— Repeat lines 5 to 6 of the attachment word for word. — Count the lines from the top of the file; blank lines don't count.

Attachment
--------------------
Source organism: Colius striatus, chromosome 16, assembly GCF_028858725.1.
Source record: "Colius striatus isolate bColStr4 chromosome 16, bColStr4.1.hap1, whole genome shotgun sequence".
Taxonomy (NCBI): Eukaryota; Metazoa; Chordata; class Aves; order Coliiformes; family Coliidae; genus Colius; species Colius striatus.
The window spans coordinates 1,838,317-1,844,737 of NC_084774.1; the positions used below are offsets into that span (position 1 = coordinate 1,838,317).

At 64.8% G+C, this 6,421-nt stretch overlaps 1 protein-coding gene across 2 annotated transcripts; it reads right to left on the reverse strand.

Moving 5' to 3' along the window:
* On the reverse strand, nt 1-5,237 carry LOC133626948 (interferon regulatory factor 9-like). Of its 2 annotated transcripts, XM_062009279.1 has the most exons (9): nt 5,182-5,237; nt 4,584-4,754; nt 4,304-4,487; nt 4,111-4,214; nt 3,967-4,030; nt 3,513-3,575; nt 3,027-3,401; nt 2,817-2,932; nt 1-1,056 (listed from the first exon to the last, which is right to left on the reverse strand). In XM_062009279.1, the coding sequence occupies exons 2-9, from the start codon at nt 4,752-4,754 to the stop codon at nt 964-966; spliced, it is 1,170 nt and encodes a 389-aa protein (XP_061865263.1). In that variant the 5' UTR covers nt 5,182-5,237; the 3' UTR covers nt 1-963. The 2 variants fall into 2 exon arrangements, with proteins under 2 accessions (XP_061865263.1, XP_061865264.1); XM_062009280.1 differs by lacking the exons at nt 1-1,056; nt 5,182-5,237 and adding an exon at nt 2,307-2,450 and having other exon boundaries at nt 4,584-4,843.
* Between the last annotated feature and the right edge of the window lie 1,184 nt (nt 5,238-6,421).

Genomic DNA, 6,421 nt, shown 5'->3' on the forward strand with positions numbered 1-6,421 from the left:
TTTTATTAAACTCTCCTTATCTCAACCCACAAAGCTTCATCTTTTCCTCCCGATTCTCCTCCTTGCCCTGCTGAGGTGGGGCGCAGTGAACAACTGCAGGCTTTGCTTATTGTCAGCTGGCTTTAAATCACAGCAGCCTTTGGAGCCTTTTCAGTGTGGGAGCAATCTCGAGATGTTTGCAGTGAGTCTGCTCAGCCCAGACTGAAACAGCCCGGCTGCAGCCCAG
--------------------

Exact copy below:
At 64.8% G+C, this 6,421-nt stretch overlaps 1 protein-coding gene across 2 annotated transcripts; it reads right to left on the reverse strand.

Moving 5' to 3' along the window: